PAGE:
Biliary atresia (BA) is an obstructive cholangiopathy of neonates caused by inflammation and fibrosis of extrahepatic bile ducts. It affects approximately 1 in 5000–15000 live births worldwide.1,2 Early surgical treatment with Kasai portoenterostomy can re-establish bile flow, but the majority of infants progress to cirrhosis and end-stage liver disease. As a result, biliary atresia is the most common indication for liver transplantation in the pediatric population accounting for approximately 50% of the liver transplants performed.1

Despite numerous studies, the pathogenesis of biliary atresia is not understood. One proposed mechanism is perinatal viral infection triggering a host inflammatory response leading to obstruction of extrahepatic bile ducts.3 Evidence to support this virus-induced inflammatory cholangiopathy is twofold. First, in population studies, viruses including reovirus46, cytomegalovirus7, human papillomavirus8, Epstein-Barr virus9 and rotavirus10, have been found in the livers of BA patients. Second, a murine model of BA is well-defined that is induced by infection of neonatal mice with rhesus rotavirus (RRV) leading to liver inflammation, extrahepatic bile duct obstruction and histologic changes similar to BA afflicted human neonates.11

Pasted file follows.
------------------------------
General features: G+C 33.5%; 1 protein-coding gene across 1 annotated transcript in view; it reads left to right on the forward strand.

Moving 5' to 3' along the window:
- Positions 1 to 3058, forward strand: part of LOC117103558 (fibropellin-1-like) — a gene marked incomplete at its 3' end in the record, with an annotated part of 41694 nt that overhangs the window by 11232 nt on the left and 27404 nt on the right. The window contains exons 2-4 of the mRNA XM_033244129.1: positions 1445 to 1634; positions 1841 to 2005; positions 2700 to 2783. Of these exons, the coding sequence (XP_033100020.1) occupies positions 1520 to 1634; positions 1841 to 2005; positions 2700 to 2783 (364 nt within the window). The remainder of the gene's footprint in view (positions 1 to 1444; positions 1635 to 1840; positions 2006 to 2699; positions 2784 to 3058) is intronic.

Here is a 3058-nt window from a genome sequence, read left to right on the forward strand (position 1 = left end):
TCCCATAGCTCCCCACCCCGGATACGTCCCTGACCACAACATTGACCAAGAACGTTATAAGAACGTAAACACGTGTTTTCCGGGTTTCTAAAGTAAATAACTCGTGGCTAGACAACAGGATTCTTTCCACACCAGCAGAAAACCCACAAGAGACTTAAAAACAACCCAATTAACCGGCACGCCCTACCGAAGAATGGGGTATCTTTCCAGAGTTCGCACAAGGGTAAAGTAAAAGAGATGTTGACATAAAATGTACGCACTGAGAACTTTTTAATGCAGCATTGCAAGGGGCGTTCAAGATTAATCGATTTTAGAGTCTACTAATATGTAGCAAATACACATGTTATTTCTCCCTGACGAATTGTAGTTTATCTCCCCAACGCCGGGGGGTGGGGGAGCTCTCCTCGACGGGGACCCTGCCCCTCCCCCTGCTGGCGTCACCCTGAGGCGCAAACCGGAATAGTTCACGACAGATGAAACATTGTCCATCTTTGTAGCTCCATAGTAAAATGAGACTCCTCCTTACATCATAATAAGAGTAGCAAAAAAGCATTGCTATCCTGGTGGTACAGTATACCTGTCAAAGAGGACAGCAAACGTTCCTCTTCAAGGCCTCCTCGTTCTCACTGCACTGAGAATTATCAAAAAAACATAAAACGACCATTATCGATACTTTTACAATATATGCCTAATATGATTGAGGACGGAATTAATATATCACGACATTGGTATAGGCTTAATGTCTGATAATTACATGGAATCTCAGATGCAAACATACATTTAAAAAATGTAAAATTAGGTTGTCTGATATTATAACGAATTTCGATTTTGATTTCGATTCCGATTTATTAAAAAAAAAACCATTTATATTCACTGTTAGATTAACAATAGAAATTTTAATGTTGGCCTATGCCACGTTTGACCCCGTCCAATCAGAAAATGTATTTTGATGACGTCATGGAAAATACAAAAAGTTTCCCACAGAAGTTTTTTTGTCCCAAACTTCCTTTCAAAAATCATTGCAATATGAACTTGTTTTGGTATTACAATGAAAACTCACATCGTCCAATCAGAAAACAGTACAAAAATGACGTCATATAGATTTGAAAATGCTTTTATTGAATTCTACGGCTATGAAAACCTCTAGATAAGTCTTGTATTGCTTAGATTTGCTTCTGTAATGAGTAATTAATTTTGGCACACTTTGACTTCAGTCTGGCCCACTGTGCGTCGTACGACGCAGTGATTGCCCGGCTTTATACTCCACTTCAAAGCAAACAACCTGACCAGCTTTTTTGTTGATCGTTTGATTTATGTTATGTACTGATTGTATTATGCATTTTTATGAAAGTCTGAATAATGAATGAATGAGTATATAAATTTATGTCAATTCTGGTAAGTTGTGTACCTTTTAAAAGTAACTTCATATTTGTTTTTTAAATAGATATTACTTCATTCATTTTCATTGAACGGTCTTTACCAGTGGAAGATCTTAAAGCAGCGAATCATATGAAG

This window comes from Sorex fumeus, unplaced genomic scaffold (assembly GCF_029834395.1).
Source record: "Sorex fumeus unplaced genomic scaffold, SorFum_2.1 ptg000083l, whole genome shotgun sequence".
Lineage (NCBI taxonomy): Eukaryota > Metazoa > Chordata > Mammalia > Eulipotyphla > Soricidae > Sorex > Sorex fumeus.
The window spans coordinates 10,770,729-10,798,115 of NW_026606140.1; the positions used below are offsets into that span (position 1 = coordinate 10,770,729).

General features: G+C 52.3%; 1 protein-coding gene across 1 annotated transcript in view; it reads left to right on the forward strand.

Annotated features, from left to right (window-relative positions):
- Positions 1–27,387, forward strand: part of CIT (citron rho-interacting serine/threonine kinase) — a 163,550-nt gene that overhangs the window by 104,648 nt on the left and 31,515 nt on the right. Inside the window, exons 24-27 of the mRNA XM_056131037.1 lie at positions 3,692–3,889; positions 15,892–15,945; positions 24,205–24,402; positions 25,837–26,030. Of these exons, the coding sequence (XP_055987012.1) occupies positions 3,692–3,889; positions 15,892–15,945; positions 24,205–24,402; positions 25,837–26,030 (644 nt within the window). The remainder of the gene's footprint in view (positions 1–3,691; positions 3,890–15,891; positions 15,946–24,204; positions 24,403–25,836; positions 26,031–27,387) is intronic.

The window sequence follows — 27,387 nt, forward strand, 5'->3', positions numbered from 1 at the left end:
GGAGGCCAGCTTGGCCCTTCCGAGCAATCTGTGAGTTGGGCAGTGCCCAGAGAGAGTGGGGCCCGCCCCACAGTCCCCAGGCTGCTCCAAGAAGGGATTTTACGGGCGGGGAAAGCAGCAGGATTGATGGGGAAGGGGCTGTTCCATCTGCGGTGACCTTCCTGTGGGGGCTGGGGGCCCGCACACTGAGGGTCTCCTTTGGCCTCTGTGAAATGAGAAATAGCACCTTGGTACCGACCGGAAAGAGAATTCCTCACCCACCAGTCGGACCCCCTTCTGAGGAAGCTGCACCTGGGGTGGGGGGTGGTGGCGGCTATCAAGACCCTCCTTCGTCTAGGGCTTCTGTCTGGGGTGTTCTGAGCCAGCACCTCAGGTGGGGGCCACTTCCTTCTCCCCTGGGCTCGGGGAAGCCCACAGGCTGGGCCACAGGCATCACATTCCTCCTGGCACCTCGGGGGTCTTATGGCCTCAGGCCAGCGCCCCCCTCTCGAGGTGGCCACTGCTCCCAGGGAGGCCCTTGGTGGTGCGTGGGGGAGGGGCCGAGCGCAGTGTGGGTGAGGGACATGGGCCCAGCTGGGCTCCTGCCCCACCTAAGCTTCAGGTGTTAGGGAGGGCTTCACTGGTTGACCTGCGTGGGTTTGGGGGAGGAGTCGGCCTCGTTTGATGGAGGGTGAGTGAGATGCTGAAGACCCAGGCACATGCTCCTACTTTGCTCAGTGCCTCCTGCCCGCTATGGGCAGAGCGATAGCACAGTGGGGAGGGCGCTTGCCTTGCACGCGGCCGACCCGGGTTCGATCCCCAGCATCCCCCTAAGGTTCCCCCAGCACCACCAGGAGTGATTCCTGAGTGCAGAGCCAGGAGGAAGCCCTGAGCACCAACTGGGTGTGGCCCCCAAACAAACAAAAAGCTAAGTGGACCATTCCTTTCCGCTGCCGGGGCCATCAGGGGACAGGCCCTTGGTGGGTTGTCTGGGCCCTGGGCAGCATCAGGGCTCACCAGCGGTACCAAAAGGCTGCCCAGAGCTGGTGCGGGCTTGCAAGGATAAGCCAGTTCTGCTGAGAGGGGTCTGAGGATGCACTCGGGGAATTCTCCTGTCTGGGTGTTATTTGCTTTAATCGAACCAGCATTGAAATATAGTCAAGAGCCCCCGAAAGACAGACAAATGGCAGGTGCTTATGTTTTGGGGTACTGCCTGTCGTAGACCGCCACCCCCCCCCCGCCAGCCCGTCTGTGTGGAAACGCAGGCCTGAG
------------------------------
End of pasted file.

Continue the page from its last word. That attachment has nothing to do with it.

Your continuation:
In the murine model of biliary atresia, RRV has unique tropism for the epithelium of the bile system.12,13 We previously established that induction of the murine model of BA was dependent on the specific rotavirus strain injected14. Certain viral strains (RRV, SA11-FM, and SA11-SM) can infect the hepatobiliary system in vivo and these infections lead to varying symptoms of cholangiopathy and liver disorder. RRV and SA11-FM specifically target the biliary epithelium and infected mice display obstructive symptoms of acholic stool and bilirubinuria. SA11-SM appears to target extra-portal hepatic cells.14 In contrast, other strains such as EDIM (murine strain) and Wa (human strain), do not infect the biliary system and do not cause clinical symptoms.14 Recently, we found a simian strain TUCH which can infect the biliary epithelium but does not induce biliary atresia. To identify which specific gene is responsible for the disease pathogenesis we utilized the rotavirus property of viral reassortment to generate a series of single gene substitutions between RRV and TUCH and found that RRV gene segment 4 governs specific tropism to the biliary epithelium and contributes to the development of murine BA.15 With identification of the biliary epithelium as the presumed target of the viral infection and inflammation, an in vitro model comprised of immortalized murine cholangiocyte cells was developed to better understand the pathogenic mechanism driving the in vivo model. Similar to what occurs in vivo, RRV binds to and replicates in vitro more efficiently in immortalized murine cholangiocytes as opposed to murine hepatocytes.13 As part of the characterization of the in vitro murine model, infection of cholangiocytes with different rotavirus strains was performed. In vitro infections with the six rotavirus strains correlated with their in vivo effect, further establishing the reliability of the in vitro model. This disease model has helped to build a foundation for the understanding of the pathogenesis of BA.